Wednesday 24 July 2019



"Magpie Murders is a double puzzle for puzzle fans, who don't often get the classicism they want from contemporary thrillers." --Janet Maslin, The New York Times

A New York Times Bestseller | #1 Indie Next Pick | NPR Best Book of 2017| Amazon Best Book of 2017| Washington Post Best Book of 2017| Esquire

Best Book of 2017

From the New York Times bestselling author of Moriarty and Trigger Mortis, this fiendishly brilliant, riveting thriller weaves a classic whodunit worthy of Agatha Christie into a chilling, ingeniously original modern-day mystery.

When editor Susan Ryeland is given the manuscript of Alan Conway's latest novel, she has no reason to think it will be much different from any of his others. After working with the bestselling crime writer for years, she's intimately familiar with his detective, Atticus Pund, who solves mysteries disturbing sleepy English villages. An homage to queens of classic British crime such as Agatha Christie and Dorothy Sayers, Alan's traditional formula has proved hugely successful. So successful that Susan must continue to put up with his troubling behavior if she wants to keep her job.

Conway's latest tale has Atticus Pund investigating a murder at Pye Hall, a local manor house. Yes, there are dead bodies and a host of intriguing suspects, but the more Susan reads, the more she's convinced that there is another story hidden in the pages of the manuscript: one of real-life jealousy, greed, ruthless ambition, and murder.

Masterful, clever, and relentlessly suspenseful, Magpie Murders is a deviously dark take on vintage English crime fiction in which the reader becomes the detective.

Not a book I would have considered reading if it hadn't been selected as the monthly pick for one of my Goodreads Reading Groups and if I hadn't crossed paths with a copy in a local charity shop a day or so after it's nomination.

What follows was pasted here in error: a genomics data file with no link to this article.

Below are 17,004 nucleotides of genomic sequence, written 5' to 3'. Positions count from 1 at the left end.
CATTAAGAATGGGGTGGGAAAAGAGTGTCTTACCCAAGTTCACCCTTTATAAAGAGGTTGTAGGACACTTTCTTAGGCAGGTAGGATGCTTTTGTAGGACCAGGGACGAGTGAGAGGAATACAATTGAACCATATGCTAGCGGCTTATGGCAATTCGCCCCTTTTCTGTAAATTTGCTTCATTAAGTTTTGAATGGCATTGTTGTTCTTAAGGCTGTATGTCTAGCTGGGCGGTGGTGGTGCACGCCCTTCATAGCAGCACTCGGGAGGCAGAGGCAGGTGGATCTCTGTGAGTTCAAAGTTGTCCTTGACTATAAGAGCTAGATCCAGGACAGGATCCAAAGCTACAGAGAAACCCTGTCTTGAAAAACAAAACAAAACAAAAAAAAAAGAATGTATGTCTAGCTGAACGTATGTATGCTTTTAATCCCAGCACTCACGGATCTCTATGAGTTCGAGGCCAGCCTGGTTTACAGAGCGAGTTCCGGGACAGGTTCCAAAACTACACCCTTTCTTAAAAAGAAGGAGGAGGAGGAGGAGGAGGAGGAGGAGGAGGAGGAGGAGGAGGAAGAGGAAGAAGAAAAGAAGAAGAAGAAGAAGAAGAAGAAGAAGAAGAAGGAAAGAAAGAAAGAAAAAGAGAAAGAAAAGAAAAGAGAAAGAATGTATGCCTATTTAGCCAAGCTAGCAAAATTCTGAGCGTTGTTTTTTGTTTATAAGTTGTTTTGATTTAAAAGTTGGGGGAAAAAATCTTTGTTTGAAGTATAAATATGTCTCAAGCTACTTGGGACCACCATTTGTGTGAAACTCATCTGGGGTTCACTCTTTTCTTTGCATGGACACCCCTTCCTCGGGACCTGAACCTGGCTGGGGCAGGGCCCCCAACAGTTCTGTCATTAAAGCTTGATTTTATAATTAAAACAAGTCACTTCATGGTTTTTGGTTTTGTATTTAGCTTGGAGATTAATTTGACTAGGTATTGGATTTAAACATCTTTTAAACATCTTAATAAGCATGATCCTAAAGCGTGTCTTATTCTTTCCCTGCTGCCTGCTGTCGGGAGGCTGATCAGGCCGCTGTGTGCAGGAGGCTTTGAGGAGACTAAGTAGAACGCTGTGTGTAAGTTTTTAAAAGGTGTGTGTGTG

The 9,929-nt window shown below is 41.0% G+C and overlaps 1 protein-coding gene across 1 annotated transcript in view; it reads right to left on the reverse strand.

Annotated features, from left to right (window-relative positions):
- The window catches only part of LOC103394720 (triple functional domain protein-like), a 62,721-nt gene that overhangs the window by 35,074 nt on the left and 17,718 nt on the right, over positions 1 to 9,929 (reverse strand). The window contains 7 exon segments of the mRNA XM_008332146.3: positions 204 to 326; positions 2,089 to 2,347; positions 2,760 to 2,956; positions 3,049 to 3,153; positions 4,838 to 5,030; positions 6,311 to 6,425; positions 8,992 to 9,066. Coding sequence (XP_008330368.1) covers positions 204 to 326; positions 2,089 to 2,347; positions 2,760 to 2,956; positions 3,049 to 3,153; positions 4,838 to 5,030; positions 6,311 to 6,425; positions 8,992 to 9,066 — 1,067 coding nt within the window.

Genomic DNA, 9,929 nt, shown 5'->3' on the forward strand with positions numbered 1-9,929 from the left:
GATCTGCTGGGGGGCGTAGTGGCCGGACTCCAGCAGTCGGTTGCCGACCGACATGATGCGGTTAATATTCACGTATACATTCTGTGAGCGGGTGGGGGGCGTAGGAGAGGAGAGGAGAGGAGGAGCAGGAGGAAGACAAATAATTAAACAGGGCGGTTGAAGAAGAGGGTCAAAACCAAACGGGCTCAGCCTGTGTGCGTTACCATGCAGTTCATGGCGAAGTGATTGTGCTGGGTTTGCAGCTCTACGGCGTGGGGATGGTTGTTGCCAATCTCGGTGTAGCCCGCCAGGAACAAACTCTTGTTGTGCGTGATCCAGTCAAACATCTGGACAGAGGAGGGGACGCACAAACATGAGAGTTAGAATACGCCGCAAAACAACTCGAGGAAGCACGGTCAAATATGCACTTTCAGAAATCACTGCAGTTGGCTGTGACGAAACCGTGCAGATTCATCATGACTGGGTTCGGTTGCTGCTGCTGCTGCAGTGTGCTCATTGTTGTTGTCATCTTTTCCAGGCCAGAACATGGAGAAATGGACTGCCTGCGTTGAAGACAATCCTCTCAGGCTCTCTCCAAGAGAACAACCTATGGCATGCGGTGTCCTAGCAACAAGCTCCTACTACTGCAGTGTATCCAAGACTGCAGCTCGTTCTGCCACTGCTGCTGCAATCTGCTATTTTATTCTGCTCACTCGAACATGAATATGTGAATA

Best book ever? No. Best book of 2017? For some maybe, but not me - it was an ok read. Initial thoughts - very long - two mystery books in one actually and one which didn't have me
totally gripped or enthralled, though neither was I tempted to launch the book at the wall in annoyance. I think it helped that I read it while on holiday so I had a chance to devour large chunks of it in a couple of sittings. I think it would have dragged had I been reading it around my normal work-life routine.

An author submits the manuscript of his ninth and final Atticus Pund mystery to his publisher. His editor and us the reader read it...... 50s, English village setting, the death - accidental or otherwise - of the poison-tongued village harpy, a plea for Atticus Pund to investigate and stop the wagging tongues of the village spreading poison about the dead woman's son, a refusal, soon followed by the murder of the dead women's employer, Pund rouses himself and investigates, multiple villagers interviewed, plenty of motives - a failing marriage, a flighty wife and her new boyfriend, a proposed development and some unhappy villagers, a dodgy antiques dealer, a robbery, an iffy groundsman, a shifty vicar, a wronged sister, and more .......

Its an okay tale within a tale, I was interested in seeing who was the guilty party without especially feeling any sympathy or great concern for many of our participants, or desire for justice for our one, possibly two victims....... Horowitz spins a twist as the final chapter or so of the manuscript is missing and we don't know the outcome.